By Zubeida Mustafa
Dr Rukhsana Parveen is a Senior House Officer in the Nawabshah Civil Hospital. Her job in the 73- bed medical ward is considerably demanding entailing as it does six hours of morning duty every day and four emergency duties a week — twice in the afternoon and twice at night.
For 27-year-old Rukhsana, her work as a physician is most satisfying. She speaks enthusiastically about her profession, narrating animatedly her experiences with her patients. She is proud of her achievements: in the last few weeks she has cured six patients suffering, from the deadly disease Hepatitis-B.
But Rukhsana’s most outstanding achievement has been her own relentess fight for survival. She has won. Only three years ago when she was in her Fourth Year at the Nawabshah Medical College, Rukhsana came down with Nephritis, an inflammation of the kidneys, which leads to renal failure.
“I felt really ill and miserable. Nausea and vomiting put me off food altogether, even my favourite dishes,” she recalls. The only hope for her lay in dialysis followed by a kidney transplant. “I was determined to live and live normally,” she says.
She came over to Karachi for her. treatment. Her family who live in Kotri rented a house in the city to enable Rukhsana to be close to, Civil Hospital. Dialysis brought relief but it restricted her life: she could not return to Nawabshah. For eight months she was required to visit the Civil Hospital twice a week for a three-hour session on the dialysis machine. There was also a setback when she came down with a lung infection.
Then came the crucial day of her kidney transplant operation. “My younger sister, now in her Intermediate, donated a kidney. I was not really worried for I have great trust in God. Besides, I had met other patients who had had a transplant and they seemed to be doing well,” says Rukhsana.
“Fifteen days in the ICU and another fortnight in the ward. Then I was home with my family. Oh it felt so nice to be normal again. No more dialysis sessions. No more restrictions on my fluid intake.”
She was back in Nawabshah five months after her transplant operation, “studying day and night”, to use her words, for her MBBS exams. Rukhsana was exempted attendance from lectures but was required to take her clinical postings. She did not breathe a word about her health condition to any of her examiners.
“Not that there was anything to hide. Only that I did notwant to win their sympathy. They would have marked me leniently. Would that have been of any help in my professional life?” Rukhsana asks.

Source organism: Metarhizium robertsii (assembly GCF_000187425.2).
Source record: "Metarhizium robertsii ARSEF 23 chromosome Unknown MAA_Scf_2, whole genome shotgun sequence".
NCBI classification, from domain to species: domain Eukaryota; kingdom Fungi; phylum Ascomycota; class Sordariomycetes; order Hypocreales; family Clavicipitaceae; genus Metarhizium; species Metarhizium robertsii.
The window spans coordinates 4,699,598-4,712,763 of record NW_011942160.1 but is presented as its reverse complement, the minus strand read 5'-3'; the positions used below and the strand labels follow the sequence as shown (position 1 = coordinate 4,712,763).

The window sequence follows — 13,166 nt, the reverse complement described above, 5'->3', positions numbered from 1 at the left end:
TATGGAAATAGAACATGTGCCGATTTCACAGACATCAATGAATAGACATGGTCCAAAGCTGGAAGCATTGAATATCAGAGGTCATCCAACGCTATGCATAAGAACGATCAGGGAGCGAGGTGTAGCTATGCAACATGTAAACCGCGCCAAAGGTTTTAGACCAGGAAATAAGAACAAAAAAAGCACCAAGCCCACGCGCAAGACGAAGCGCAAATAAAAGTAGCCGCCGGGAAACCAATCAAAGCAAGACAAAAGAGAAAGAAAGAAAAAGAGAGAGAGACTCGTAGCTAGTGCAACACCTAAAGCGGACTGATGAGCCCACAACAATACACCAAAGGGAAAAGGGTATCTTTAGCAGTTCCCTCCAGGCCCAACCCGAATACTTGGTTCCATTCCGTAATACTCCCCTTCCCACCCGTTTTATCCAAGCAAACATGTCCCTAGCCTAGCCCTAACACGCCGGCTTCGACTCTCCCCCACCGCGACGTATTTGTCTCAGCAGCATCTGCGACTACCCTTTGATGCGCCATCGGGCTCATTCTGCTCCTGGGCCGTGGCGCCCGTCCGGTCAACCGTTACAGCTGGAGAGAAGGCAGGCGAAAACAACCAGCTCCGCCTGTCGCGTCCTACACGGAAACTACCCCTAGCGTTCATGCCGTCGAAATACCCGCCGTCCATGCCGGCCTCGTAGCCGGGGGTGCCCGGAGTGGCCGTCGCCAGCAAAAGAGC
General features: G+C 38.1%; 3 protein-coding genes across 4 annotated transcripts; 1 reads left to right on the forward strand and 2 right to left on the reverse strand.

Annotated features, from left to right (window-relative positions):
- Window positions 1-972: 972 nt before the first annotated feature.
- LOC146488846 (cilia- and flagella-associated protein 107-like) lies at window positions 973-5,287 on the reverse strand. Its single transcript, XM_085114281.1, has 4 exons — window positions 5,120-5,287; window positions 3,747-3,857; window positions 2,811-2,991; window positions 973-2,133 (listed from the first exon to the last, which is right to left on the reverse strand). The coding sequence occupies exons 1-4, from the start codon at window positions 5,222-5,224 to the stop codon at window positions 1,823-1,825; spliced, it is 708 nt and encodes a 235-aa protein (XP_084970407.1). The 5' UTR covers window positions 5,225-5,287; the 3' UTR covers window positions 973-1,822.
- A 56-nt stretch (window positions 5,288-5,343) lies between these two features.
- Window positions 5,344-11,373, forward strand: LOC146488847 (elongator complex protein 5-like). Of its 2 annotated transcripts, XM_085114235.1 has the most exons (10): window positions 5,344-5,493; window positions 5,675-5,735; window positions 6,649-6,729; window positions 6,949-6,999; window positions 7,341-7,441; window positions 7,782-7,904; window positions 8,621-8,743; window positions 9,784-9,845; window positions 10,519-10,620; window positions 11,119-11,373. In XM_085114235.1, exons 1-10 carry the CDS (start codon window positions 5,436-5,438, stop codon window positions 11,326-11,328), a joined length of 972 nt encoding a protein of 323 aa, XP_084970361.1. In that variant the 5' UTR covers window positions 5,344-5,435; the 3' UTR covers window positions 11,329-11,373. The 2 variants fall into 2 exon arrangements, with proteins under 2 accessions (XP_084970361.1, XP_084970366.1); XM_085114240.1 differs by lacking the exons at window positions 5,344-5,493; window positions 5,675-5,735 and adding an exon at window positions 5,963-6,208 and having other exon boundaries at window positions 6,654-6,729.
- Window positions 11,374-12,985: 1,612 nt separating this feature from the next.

Two years after her kidney transplant, Rukhsana does not feel disadvantaged or handicapped in any way. She lives in the hostel and eats in the doctors’ mess where a lowsalt diet is specially prepared for her. Her drinking water is boiled. She copes remarkably well with the strenuous nature of her job. Over and above that she travels once a month by bus from Nawabshah to Karachi for her check-up at the Civil Hospital’s Urology Department.
Rukhsana was CHK’s ninth transplant case. There have been 56 altogether. They come from all walks of life. There is Ramazan the farmer from Ranipur who has gone back to ploughing and tilling his land. Mohammad Rasheed Khan, the first transplant case, teaches in a Nai Roshni school. Others are Dost Mohammad the malakra champion from Sadiqabad, Haroon the Karachi salesman, Naeema the banker, Saeed Mirza the B.Sc student from Lahore, Akhtar Kamal Abbasi who works in his brother’s law firm and many more. Each of them is living on one kidney donated by a close relative. They have all been rehabilitated in terms of health, family life and profession, many of them having returned to their homes in remote rural areas.
A major concern of the transplant surgeons when they launched their programme in Karachi was whether the patients on immunosuppressants would be able to resist infections to which medical science finds them particularly vulnerable. Kidney transplant patients have to take drugs to suppress their immunity, so that they do not reject the grafted kidney. Environmental pollution, insanitary surroundings, contaminated food and water and the low level of health education posed a serious threat to the success of this highly sophisticated form of surgery.
But the patients who are, as a matter of course, briefed thoroughly about the rules of hygiene have fared immensely well. In fact not all of them have been mindful of the doctors’ instructions. A team of cameramen sent incognito to film some of the transplant patients in their natural surroundings found one of them submerged till the waist in water bathing his buffalo. Another was photographed sitting on a garbage dump eating corn as he watched a snake charmer.
“We are learning anew,” observes one of the urologists. “Some of our observations from practical life are quite contrary to what we were taught from dur textbooks written in the West. Now we know that our patients can develop considerable natural resistance to diseases and their will to survive is phenomenal.”
Source: Dawn 10 March 1989